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Platinum Metals Rev., 1972, 16, (3), 87

Protection of Gas Turbine Blades

A Platinum Barrier Layer for Nickel Alloys

  • W.B.

The nickel-base alloys developed for use as gas turbine blades have to cope with severe conditions of both stress and corrosive environment at temperatures which are continually being pressed higher and higher in the interests of thermal efficiency and specific output of the engines. Whereas increasing high-temperature strength has progressively been achieved by alloy producers over the last thirty years, it has not always been possible to combine this with adequate corrosion resistance, particularly against the combined attack of sulphur compounds and chlorides, which may arise either from the fuel or in marine environments from the ingested air. Surface coatings have therefore been developed to give added protection against corrosion, and a number of proprietary processes, mainly involving aluminium, silicon or chromium, are in use at the present time.

They are applied by spraying, evaporation or electrodeposition on to the prepared alloy surface and are thermally diffused to key to the basic alloy. While such coatings are effective in controlling corrosion they have a limited life, since at the operating temperature continued diffusion of the protective elements into the underlying alloy takes place; an effective diffusion barrier has therefore been sought.

Günter Lehnert and Helmut Meinhardt of Deutsche Edelstahlwerke (D.E.W. Tech. Ber., 1971, 11, (4), 236) claim that an electrolytically deposited layer of platinum less than 10 μm thick is effective; it is followed by a pack-aluminising treatment during which the aluminium and platinum interdiffuse. The details of the process are not given, but the properties of the coating when applied to the alloy ATS 290–G are outlined, particularly in comparison with those of a conventional aluminide coating. Oxidation tests in burnt natural gas at 1100°C showed that the duplex coating had a life (measured by the extent of the plateau in the weight change curve) exceeding four times that of the simple coating, and metallographic examination showed that the corrosion proceeded uniformly, whereas deep penetrating attack took place with the simple coating. Cyclic corrosion tests in burnt kerosene with additions of sulphur and sodium chloride and a peak temperature of 1120°C showed an improvement of 230 per cent for the duplex coating.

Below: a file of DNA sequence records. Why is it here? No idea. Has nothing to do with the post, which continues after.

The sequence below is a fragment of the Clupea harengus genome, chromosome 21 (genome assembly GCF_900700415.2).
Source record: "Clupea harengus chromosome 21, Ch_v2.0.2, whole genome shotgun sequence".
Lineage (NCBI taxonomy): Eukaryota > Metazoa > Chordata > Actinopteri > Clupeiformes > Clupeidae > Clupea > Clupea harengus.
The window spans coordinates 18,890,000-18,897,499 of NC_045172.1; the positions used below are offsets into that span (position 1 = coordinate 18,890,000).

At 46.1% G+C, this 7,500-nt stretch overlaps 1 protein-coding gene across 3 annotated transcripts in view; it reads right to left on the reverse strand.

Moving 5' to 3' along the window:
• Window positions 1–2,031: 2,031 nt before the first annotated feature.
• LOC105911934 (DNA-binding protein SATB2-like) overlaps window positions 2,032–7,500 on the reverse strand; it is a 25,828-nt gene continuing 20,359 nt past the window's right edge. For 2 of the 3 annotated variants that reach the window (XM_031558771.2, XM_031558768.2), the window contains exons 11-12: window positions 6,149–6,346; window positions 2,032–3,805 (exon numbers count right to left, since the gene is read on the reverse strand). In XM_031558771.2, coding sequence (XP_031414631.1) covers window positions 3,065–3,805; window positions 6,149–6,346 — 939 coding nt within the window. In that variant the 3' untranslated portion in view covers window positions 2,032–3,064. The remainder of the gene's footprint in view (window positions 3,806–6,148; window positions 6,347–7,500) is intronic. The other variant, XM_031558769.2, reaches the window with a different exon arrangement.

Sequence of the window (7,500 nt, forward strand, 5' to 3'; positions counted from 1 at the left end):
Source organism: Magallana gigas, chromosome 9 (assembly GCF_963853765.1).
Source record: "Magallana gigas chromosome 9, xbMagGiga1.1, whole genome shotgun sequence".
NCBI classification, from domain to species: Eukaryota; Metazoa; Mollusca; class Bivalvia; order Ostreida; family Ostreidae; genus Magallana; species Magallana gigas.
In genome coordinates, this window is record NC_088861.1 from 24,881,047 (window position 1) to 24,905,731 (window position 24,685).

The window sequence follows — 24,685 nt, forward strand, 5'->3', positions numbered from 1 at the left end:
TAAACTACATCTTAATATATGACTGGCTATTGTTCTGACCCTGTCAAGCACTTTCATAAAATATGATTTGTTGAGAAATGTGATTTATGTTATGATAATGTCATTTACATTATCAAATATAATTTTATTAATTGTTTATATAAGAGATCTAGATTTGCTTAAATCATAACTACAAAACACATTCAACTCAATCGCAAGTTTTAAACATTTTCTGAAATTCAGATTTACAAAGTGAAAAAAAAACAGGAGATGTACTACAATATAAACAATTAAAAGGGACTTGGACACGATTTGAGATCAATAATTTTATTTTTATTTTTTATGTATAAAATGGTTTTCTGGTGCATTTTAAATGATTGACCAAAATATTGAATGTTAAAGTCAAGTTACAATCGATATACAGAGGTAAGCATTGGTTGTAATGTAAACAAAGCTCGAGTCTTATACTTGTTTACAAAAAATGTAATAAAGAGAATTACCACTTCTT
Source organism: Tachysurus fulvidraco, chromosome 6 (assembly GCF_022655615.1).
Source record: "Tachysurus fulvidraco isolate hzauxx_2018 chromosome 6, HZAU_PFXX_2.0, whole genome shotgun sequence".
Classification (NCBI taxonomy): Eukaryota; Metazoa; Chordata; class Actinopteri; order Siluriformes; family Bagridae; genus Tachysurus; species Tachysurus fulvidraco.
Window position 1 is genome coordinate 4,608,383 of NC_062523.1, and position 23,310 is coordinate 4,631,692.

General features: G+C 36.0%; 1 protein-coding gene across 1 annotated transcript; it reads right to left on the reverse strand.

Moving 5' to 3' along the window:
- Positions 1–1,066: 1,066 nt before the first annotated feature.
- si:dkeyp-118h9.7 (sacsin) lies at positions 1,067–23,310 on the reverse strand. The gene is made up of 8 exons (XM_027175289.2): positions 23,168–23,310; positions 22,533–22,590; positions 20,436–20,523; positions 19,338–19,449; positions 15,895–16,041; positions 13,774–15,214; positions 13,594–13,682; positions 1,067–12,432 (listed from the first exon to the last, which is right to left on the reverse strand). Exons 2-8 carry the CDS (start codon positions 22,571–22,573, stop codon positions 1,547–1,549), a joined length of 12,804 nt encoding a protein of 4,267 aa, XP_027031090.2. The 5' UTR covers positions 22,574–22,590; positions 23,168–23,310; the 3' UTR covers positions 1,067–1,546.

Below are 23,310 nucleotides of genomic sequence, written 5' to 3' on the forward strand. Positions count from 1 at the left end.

It is also claimed that by virtue of the high throwing-power of the platinum electrolyte used an effective coating can be applied on the inside of cooling passages in air-cooled blades, even when these involve 10 mm deep holes only 0.4 mm in diameter. A 15 μm coating of LDC–2, involving only 2 to 3 μm thickness of platinum is claimed to give a better performance than a 60 μm coating of the simple aluminide type. An LDC–2 coating degraded by interdiffusion with the base metal can be removed and renewed.

The new coating shows promise of providing a clear advance on the current protective coatings, although it must be noted that all the tests described relate to its application to ATS 290–G, an alloy containing only 12 per cent chromium. Considerable improvement in the inherent corrosion resistance of nickel-base superalloys has been obtained in recent years by increase of the chromium content from the more normal figure of about 20 per cent to 25 per cent or more, without loss of high-temperature creep resistance, and it is perhaps uncertain whether any protective coating will then be necessary. It is nevertheless helpful to engine builders to know that alternative solutions to their problems are available.